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HAYS — The steep drop in global oil prices has producers shutting in wells, storing crude, and hoping for better times.
On Friday afternoon, Mike Hertel was pumping a well on the Oldham lease south of Hays.
“During the boom, the phone would ring seven days a week, day and night,” he said. “Now you have to check it to see if it’s still working.”
Family owned Hertel Oil Co. opened its doors in 1980. A producer, operator and service company that is still family owned, the Hertels now maintain wells seven days a week, their own and others, from cleaning tanks and pumping salt water lines, to keeping up lease roads and pumping wells.
With more than 40 wells, Hertel Oil’s chemical costs alone can run to $6,000 a month, he said.
“Nobody can make money at these prices,” said Hertel of the steep drop in oil prices. “With some of these wells it takes $30 a barrel to make your operating costs.”
With Ellis County the No. 1 oil producing county in Kansas, many feel the pain.
Ellis County will lose about 50% of its oil valuation, according to Ellis County Appraiser Lisa Ree. Assessed value for 2019 was $32 million. For 2020, it will be more like $13 million to $14 million.
The county in 2019 had 2,597 wells and produced 2.53 million barrels of oil, according to the Kansas Geological Survey. That was 7.6% of the state’s total oil production.
Drilling on hold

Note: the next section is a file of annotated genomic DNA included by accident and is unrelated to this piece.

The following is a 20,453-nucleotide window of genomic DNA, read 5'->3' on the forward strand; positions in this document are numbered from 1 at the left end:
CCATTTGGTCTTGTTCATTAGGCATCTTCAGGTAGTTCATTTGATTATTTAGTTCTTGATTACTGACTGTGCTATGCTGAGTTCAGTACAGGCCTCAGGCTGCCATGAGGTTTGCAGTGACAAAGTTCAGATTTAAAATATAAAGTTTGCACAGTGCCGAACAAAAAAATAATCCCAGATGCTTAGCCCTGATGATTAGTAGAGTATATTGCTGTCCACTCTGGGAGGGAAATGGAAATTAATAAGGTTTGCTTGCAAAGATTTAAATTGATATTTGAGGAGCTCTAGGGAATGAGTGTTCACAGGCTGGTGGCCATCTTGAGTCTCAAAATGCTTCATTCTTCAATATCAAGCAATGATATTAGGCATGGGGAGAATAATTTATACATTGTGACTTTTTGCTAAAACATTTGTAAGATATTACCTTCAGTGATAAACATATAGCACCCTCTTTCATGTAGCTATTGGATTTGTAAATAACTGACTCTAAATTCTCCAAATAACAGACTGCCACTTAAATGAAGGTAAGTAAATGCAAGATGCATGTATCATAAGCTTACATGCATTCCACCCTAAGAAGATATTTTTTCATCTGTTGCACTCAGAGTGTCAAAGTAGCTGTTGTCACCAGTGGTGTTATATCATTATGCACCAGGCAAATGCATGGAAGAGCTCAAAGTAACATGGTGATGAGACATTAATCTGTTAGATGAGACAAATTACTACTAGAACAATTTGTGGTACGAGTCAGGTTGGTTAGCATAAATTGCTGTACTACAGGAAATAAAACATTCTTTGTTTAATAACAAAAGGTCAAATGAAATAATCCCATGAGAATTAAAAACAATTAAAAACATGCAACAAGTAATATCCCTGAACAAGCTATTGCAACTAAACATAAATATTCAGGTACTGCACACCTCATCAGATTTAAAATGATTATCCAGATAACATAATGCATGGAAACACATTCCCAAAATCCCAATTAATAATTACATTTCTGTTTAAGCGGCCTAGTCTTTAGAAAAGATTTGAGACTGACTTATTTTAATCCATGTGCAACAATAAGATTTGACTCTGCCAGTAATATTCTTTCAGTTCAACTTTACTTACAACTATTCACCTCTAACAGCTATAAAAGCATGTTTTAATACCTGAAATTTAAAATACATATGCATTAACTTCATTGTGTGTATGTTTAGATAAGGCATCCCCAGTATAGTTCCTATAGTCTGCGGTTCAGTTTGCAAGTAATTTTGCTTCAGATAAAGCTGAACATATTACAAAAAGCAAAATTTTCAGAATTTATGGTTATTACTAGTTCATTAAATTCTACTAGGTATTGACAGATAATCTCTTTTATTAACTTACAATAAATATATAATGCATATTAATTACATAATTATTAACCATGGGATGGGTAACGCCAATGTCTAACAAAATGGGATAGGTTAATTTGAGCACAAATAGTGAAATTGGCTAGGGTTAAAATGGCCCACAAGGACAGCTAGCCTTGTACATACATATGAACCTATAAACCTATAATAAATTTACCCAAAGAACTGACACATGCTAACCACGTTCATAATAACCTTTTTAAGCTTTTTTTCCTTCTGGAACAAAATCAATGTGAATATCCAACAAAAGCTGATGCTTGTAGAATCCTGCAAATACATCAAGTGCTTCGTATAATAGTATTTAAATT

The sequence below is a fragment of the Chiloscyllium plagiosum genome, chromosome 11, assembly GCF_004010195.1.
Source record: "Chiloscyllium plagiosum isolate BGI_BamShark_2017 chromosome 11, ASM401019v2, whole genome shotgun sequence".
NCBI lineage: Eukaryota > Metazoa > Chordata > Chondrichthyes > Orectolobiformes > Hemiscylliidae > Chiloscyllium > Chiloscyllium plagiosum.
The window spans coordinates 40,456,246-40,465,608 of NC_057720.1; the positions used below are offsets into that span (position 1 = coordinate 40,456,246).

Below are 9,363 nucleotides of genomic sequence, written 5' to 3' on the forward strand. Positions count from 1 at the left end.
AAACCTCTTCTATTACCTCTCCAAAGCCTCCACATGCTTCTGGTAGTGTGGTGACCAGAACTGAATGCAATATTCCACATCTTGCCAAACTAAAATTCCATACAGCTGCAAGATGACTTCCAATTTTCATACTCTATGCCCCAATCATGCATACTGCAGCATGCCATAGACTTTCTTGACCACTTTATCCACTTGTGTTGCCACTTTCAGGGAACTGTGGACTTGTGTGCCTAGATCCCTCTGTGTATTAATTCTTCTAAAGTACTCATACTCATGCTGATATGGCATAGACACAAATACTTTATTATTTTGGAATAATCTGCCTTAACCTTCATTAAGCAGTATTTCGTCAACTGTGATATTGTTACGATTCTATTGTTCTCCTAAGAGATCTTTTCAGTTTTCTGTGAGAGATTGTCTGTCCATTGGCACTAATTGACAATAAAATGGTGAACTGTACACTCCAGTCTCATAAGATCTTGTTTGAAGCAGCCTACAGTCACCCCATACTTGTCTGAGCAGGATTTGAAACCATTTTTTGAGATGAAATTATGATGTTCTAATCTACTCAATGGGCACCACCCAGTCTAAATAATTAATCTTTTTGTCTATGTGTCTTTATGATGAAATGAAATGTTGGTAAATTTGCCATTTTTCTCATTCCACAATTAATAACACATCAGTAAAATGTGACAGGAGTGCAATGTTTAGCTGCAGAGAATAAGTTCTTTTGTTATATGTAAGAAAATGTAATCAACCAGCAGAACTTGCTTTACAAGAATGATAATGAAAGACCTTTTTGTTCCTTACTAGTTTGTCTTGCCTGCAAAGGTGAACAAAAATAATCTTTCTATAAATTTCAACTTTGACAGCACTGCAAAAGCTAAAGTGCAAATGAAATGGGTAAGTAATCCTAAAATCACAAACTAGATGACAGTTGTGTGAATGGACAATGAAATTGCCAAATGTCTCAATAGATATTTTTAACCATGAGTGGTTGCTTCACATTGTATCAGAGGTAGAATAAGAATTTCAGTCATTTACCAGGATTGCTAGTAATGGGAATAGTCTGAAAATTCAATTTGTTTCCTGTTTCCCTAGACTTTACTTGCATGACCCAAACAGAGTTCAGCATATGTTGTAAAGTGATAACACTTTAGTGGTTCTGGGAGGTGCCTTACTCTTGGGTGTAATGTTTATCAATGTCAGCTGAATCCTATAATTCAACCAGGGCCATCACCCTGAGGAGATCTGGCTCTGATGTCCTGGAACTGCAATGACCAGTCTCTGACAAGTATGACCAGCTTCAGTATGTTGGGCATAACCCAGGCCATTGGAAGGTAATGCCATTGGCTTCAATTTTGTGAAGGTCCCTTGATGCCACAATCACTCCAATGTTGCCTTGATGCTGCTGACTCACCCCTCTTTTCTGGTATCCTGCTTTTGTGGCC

The equipment yard at Discovery Drilling, 1029 Reservation Road, was quiet Friday. Trucks and trailers sat idle in the huge gravel lot, along with a drilling rig, drilling mud pumps and lots of other equipment.
“We’re just mainly trying to hold it together,” said Jason Alm.
Of the 50 employees the company has, about a dozen or less are coming in to work now, he said.
“We’re just maintaining equipment,” Alm said. “We’ve been painting a lot of stuff, and servicing equipment that maybe we didn’t have time to do before.”
Founded in 1984 by Alm’s parents, Tom and Glenna Alm of Hays, Discovery Drilling celebrated 25 years in October.
One of the larger privately held drilling contractors in western Kansas, Discovery’s last two wells were drilled in Rooks and Pawnee counties, finishing up just as Gov. Larua Kelly issued the stay-at-home order.
The 3,800-foot well in Rooks struck oil, while the shallower 2,500-foot well in Pawnee County was dry.
“I think we’re more or less playing the waiting game,” Alm said Friday. “We do have customers wanting to drill, but they want to wait until the virus clears up, and see what the environment is.”
It could take months to see how much demand there is relative to today’s high crude inventories.
Operators won’t just turn wells back on, though, it will be a gradual ratcheting back up, he said.
For now, Hertel sees more and more operators shutting in wells.
“I might be doing that too shortly,” he said. “It’s a really, really sleepless night right now trying to make the right decisions for family and investors. But I’ve been through this stuff before, and it’s gonna come back.”